With your year long Carla subscription, you will receive a new issue right to your doorstep every 3 months.
Our advertising program is essential to the ecology of our publication. Ad fees go directly to paying writers, which we do according to W.A.G.E. standards.
We are currently printing runs of 6,000 every three months. Our publication is distributed locally through galleries and art related businesses, providing a direct outlet to reaching a specific demographic with art related interests and concerns.
To advertise or for more information on rates, deadlines, and production specifications, please contact us at email@example.com
In the coming weeks, Carla founder and editor-in-chief Lindsay Preston Zappas will be hosting chats with members of the L.A. art community via Instagram live on Mondays, Wednesdays, and Fridays.
The following was edited for web from an Instagram Live conversation on March 31, 2020 at 5:30 PST.
Lindsay Preston Zappas: Cheers! So tell me how you’ve been, and how has your routine shifted over the last week or two of this quarantine time?
Emma Gray: Drastic. First of all, I want to thank you because I’m wearing actual clothes! [Laughs]
LPZ: Me too! These help me, you know, take a shower, brush my hair… !
EG: I’m out of the pajamas sweat-look, which I had resistance to because it’s so comfortable. Yeah, everything’s changed. In some ways, for me a lot of things haven’t changed, because I spend so much time on my own in my own space, you know? I have the gallery underneath—which, sadly, we installed just days before everything kind of shut down and we couldn’t do the opening. I also got a little bit sick. I didn’t know what it was necessarily because I couldn’t get tested, but it was just absolutely clear that there was no way we’d show anybody anything.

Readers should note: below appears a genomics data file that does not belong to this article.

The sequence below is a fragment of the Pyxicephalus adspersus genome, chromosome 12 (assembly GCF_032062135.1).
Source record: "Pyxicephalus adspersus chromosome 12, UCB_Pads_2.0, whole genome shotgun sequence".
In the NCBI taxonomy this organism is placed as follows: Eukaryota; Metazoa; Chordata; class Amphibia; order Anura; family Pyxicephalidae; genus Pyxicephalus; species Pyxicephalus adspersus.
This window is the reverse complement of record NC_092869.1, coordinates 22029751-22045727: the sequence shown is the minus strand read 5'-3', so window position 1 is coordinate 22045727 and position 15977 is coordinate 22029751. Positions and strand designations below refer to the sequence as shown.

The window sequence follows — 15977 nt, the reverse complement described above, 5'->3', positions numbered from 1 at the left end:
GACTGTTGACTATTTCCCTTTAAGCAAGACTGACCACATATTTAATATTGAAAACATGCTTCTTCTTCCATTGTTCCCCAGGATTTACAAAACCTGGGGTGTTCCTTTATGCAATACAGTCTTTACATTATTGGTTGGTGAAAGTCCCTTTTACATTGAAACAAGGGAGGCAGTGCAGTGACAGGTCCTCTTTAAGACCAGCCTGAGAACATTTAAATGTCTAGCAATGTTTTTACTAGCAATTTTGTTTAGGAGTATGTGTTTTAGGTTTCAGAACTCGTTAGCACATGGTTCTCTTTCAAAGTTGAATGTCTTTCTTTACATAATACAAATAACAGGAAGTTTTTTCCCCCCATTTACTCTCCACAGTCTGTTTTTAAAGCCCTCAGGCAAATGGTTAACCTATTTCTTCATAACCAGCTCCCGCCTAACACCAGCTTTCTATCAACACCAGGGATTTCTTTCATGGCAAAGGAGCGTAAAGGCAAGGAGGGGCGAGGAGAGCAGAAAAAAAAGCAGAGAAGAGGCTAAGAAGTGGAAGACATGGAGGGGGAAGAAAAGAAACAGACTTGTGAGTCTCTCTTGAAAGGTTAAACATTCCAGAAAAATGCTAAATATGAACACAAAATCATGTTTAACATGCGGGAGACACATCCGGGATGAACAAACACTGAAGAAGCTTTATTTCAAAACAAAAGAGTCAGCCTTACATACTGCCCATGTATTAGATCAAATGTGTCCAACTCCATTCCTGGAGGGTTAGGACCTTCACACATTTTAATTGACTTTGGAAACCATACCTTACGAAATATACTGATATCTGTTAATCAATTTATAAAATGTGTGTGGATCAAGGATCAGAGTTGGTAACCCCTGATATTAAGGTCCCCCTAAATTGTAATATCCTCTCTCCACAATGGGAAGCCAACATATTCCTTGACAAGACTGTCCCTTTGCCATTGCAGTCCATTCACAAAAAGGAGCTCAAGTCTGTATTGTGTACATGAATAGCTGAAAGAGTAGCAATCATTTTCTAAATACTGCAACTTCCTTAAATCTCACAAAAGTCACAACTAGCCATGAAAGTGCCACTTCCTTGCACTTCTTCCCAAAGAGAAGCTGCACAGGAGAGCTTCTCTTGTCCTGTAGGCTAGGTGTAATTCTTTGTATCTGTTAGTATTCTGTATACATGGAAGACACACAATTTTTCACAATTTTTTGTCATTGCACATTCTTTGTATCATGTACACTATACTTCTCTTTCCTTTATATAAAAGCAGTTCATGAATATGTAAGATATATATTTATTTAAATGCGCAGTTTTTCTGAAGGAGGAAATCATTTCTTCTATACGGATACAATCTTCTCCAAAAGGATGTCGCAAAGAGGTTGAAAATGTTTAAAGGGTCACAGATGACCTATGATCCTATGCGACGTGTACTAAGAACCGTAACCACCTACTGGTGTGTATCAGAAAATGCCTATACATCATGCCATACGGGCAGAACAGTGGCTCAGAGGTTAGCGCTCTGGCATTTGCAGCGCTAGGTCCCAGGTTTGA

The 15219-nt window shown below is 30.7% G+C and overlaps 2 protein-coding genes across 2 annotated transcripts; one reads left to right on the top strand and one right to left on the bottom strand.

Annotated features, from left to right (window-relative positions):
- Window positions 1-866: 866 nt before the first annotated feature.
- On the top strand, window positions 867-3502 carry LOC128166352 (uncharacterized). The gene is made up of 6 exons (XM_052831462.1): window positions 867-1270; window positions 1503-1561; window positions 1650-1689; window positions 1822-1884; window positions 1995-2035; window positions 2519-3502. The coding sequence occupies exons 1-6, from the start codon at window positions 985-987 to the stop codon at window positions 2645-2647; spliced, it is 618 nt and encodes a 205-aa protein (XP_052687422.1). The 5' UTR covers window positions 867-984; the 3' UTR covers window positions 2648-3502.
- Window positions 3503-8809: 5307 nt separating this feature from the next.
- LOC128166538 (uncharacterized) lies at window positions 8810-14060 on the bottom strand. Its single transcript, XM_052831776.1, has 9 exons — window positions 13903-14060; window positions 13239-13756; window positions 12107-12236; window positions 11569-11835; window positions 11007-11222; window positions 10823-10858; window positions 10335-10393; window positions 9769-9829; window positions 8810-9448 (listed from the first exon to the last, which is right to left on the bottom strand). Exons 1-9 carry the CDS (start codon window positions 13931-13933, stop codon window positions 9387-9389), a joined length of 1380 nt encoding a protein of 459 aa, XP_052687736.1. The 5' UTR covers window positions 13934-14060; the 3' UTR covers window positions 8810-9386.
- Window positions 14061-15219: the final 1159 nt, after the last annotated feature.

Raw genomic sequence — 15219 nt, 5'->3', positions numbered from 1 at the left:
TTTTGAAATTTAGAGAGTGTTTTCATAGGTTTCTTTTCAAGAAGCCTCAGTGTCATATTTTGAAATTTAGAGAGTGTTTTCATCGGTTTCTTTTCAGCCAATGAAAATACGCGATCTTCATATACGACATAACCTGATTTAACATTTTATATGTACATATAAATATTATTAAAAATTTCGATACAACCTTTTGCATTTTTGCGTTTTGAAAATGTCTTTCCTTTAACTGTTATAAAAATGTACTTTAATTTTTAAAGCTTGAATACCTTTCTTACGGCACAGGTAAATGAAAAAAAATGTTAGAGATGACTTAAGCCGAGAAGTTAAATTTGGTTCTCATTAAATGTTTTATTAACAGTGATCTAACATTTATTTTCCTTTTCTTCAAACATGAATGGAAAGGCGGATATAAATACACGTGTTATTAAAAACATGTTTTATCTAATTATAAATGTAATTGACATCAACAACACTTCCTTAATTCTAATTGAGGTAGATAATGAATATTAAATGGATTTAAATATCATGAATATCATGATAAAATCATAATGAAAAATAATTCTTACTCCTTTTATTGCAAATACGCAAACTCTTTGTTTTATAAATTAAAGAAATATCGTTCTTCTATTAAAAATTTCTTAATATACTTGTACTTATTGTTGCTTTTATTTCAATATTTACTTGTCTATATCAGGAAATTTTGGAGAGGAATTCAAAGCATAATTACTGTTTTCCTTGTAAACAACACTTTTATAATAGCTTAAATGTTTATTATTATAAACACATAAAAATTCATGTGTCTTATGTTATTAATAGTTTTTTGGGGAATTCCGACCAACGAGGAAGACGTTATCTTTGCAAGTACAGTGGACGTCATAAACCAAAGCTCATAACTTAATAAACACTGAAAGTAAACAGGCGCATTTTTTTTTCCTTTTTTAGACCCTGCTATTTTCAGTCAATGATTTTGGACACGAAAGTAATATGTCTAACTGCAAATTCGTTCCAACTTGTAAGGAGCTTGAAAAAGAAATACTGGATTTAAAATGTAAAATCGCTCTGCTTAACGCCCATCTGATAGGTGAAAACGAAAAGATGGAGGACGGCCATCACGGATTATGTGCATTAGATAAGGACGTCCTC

It’s such a beautiful show for spring, it’s by Anabel Juarez. It’s so lovely for right now—it’s just so inspiring and joyful, and I’m sad that people can’t see it in person. Maybe we’ll extend the show; we’ll see what’s happening. And then I have this space up here, which is a meditation studio I built in 2016. I’ve been doing energy work and healing work and meditation for a long time—really since I was 21. I kind of kept it all on the down low and quiet and then when I built the studio I started doing groups and I started getting much more deeply into it and accepting that this is really a part of who I am. It’s in tandem with the gallery.